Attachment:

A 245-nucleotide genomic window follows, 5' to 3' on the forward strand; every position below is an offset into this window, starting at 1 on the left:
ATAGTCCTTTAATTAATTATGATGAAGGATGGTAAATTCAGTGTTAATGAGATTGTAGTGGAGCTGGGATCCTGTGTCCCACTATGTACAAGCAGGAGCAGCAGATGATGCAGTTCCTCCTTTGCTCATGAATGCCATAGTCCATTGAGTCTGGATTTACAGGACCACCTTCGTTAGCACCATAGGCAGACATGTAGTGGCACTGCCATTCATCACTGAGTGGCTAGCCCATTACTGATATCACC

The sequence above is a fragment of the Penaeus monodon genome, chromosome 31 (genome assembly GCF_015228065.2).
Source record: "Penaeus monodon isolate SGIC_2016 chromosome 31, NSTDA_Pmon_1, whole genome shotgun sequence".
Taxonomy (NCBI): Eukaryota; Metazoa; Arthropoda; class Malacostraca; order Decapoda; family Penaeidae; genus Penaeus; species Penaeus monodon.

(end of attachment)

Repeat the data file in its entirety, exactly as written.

A 245-nucleotide genomic window follows, 5' to 3' on the forward strand; every position below is an offset into this window, starting at 1 on the left:
ATAGTCCTTTAATTAATTATGATGAAGGATGGTAAATTCAGTGTTAATGAGATTGTAGTGGAGCTGGGATCCTGTGTCCCACTATGTACAAGCAGGAGCAGCAGATGATGCAGTTCCTCCTTTGCTCATGAATGCCATAGTCCATTGAGTCTGGATTTACAGGACCACCTTCGTTAGCACCATAGGCAGACATGTAGTGGCACTGCCATTCATCACTGAGTGGCTAGCCCATTACTGATATCACC

The sequence above is a fragment of the Penaeus monodon genome, chromosome 31 (genome assembly GCF_015228065.2).
Source record: "Penaeus monodon isolate SGIC_2016 chromosome 31, NSTDA_Pmon_1, whole genome shotgun sequence".
Taxonomy (NCBI): Eukaryota; Metazoa; Arthropoda; class Malacostraca; order Decapoda; family Penaeidae; genus Penaeus; species Penaeus monodon.